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Pensions Split On Divorce: Cost Estimate

Volume 569: debated on Tuesday 27 February 1996

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asked Her Majesty's Government:What would he the loss in tax revenue if pensions could he split between husbands and wives.

The cost would depend on the proportion of the pension that was allocated to the husband or wife. On the assumption that all married couples elected to split their pension incomes equally between husbands and wives (where this would result in a more favourable tax position), it is estimated that the cost in the first year could be up to £600 million at current income levels. This tax cost could be expected to rise as the number of people retiring with private pensions grow and the level of these pensions increases in real terms.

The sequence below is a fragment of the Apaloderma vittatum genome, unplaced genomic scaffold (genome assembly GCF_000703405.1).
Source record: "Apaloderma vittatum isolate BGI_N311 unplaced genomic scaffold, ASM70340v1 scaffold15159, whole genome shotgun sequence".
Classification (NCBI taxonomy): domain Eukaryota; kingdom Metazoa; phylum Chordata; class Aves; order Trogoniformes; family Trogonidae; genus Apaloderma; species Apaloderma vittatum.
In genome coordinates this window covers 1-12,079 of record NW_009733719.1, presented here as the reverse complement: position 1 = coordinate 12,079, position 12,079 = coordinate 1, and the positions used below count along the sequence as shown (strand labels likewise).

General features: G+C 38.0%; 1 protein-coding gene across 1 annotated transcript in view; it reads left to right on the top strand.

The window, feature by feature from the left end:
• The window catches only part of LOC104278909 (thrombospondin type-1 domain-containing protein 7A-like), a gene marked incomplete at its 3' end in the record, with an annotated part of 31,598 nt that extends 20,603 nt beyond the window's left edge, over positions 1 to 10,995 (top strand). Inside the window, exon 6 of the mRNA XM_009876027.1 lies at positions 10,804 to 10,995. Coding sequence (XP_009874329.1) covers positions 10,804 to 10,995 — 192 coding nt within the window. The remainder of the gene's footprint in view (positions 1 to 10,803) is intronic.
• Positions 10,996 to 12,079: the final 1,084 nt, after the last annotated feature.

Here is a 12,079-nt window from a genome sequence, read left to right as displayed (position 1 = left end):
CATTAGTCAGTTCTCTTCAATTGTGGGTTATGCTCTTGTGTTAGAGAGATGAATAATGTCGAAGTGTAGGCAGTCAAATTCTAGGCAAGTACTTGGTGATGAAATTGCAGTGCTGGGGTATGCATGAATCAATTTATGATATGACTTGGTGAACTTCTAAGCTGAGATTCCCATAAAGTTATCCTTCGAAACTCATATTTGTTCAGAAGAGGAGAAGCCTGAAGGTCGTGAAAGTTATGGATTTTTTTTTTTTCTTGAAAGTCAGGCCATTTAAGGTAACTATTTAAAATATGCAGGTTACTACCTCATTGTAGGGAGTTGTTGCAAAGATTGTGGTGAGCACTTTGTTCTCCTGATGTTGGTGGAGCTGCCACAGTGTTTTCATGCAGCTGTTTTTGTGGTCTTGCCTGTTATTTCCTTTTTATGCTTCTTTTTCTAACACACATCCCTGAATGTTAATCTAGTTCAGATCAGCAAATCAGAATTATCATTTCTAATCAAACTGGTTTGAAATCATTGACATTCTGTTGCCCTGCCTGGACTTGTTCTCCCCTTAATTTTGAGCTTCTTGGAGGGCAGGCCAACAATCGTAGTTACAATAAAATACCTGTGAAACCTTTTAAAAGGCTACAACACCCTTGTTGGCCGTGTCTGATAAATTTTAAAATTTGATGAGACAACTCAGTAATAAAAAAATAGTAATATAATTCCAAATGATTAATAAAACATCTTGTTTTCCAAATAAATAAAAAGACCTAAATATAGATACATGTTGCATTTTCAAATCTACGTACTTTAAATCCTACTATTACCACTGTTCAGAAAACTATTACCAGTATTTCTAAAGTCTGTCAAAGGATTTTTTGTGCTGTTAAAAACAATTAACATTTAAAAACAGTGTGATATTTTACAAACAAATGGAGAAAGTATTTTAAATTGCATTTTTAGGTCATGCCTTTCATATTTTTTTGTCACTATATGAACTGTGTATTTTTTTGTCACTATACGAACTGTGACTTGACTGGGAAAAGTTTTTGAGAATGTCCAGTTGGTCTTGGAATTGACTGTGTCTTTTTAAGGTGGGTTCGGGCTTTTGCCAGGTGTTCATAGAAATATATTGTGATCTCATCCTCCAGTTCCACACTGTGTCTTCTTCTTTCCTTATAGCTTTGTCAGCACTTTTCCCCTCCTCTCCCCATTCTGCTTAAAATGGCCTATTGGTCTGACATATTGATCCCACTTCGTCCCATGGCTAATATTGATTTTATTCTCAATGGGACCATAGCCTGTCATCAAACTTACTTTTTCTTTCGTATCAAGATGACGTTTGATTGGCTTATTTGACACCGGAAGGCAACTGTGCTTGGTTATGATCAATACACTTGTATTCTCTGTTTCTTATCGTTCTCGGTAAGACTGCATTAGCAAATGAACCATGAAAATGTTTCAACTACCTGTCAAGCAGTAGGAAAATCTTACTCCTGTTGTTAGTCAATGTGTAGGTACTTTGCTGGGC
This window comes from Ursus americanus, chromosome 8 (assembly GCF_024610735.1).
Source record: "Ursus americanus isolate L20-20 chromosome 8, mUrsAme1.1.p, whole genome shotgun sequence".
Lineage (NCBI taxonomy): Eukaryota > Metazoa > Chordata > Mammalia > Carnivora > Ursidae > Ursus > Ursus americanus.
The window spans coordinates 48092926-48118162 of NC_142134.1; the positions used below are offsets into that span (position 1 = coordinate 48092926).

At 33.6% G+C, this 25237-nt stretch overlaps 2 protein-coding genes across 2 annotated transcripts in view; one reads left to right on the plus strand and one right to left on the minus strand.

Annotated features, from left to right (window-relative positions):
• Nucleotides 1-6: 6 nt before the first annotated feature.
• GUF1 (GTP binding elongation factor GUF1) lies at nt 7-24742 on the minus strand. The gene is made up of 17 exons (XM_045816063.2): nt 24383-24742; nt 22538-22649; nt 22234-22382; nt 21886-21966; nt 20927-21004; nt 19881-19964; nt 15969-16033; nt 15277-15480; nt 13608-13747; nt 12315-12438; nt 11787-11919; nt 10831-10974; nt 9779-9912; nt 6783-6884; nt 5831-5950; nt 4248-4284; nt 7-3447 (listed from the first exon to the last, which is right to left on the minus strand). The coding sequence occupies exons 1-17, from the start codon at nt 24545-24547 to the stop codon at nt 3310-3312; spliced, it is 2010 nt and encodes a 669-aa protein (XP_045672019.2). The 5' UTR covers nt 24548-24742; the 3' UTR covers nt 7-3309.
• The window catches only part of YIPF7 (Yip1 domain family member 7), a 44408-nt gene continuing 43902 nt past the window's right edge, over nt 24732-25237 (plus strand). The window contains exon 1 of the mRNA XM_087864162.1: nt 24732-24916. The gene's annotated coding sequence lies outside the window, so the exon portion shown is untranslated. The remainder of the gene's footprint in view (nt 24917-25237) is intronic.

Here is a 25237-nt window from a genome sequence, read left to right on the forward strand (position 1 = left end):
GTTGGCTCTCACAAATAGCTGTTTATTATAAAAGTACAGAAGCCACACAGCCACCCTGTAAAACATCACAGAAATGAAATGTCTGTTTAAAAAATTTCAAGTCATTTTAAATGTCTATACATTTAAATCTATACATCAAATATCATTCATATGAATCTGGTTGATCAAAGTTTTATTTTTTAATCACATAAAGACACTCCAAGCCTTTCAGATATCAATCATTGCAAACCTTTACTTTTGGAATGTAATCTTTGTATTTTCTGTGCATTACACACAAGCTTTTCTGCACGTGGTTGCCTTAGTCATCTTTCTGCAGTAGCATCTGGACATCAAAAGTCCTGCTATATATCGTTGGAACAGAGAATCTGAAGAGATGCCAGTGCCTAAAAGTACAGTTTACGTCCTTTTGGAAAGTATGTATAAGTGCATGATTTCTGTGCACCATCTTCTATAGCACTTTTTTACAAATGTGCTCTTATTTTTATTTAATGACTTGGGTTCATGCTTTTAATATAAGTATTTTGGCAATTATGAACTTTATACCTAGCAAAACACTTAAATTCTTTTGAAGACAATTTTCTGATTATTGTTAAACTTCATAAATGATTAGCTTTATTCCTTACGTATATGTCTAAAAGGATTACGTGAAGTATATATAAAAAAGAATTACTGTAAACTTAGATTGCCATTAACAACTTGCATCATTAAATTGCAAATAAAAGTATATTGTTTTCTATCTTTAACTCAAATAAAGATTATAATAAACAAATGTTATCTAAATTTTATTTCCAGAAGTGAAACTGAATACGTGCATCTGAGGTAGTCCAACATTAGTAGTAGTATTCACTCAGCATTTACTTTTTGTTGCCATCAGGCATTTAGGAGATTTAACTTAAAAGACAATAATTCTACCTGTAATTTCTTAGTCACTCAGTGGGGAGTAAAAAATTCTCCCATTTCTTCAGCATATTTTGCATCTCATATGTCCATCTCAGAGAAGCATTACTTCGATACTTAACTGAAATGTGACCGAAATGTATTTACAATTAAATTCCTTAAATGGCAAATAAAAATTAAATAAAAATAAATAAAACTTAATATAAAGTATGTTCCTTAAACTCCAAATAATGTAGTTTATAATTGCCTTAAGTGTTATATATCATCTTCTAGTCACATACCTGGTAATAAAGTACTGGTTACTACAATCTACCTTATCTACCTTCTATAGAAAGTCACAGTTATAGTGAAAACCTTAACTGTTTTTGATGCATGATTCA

asked Her Majesty's Government:Whether they will publish a table showing the build-up in (a) the estimated tax costs if pensions could he split on divorce; and (b) the savings in the payment of income related benefits that might he expected.

The tax costs and income related benefits savings would build up steadily over time as people whose pensions were split on divorce reached retirement age and benefits became payable. It is expected that the savings on income related benefits would level off at around the year 2020, while tax costs would continue to rise. An indication of the possible growth path is shown in the following table.

£ million
YearTax castsIncome related benefit savings
Notes:1. Estimates are full year costs/savings at constant prices.2. Tax costs include loss in lax revenue and increase in tax relief as a result of additional pension contributions.3. Savings are additional to those arising from changes under the Pensions Act 1995. For example, the savings on income related benefits under the measures in that Act would amount to about £50 million in the year 2020.4. Tax costs are rounded to the nearest £10 million: income related benefit savings are rounded to the nearest £5 million.